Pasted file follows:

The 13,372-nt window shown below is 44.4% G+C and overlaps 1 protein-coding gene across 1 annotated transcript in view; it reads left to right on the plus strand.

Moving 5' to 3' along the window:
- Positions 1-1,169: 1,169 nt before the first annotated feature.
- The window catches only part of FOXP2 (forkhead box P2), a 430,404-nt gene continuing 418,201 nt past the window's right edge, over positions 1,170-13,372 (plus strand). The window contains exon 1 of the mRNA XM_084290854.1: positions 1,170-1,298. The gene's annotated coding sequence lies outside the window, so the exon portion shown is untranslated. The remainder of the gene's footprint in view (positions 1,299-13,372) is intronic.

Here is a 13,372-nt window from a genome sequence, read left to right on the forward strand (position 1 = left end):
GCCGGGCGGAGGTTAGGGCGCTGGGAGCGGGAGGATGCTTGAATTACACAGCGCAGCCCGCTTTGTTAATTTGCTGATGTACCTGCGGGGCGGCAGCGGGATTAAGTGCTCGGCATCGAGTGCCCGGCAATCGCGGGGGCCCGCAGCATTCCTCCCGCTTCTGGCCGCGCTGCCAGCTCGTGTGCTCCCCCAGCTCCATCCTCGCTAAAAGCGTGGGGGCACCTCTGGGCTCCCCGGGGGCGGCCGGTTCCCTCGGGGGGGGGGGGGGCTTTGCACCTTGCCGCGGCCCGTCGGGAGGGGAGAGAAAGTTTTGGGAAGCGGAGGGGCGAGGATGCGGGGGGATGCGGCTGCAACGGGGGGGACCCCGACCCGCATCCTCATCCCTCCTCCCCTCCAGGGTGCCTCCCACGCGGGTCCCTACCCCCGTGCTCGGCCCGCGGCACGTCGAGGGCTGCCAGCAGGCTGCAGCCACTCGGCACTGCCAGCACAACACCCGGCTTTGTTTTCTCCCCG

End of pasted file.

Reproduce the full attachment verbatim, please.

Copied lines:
The 13,372-nt window shown below is 44.4% G+C and overlaps 1 protein-coding gene across 1 annotated transcript in view; it reads left to right on the plus strand.

Moving 5' to 3' along the window:
- Positions 1-1,169: 1,169 nt before the first annotated feature.
- The window catches only part of FOXP2 (forkhead box P2), a 430,404-nt gene continuing 418,201 nt past the window's right edge, over positions 1,170-13,372 (plus strand). The window contains exon 1 of the mRNA XM_084290854.1: positions 1,170-1,298. The gene's annotated coding sequence lies outside the window, so the exon portion shown is untranslated. The remainder of the gene's footprint in view (positions 1,299-13,372) is intronic.

Here is a 13,372-nt window from a genome sequence, read left to right on the forward strand (position 1 = left end):
GCCGGGCGGAGGTTAGGGCGCTGGGAGCGGGAGGATGCTTGAATTACACAGCGCAGCCCGCTTTGTTAATTTGCTGATGTACCTGCGGGGCGGCAGCGGGATTAAGTGCTCGGCATCGAGTGCCCGGCAATCGCGGGGGCCCGCAGCATTCCTCCCGCTTCTGGCCGCGCTGCCAGCTCGTGTGCTCCCCCAGCTCCATCCTCGCTAAAAGCGTGGGGGCACCTCTGGGCTCCCCGGGGGCGGCCGGTTCCCTCGGGGGGGGGGGGGGCTTTGCACCTTGCCGCGGCCCGTCGGGAGGGGAGAGAAAGTTTTGGGAAGCGGAGGGGCGAGGATGCGGGGGGATGCGGCTGCAACGGGGGGGACCCCGACCCGCATCCTCATCCCTCCTCCCCTCCAGGGTGCCTCCCACGCGGGTCCCTACCCCCGTGCTCGGCCCGCGGCACGTCGAGGGCTGCCAGCAGGCTGCAGCCACTCGGCACTGCCAGCACAACACCCGGCTTTGTTTTCTCCCCG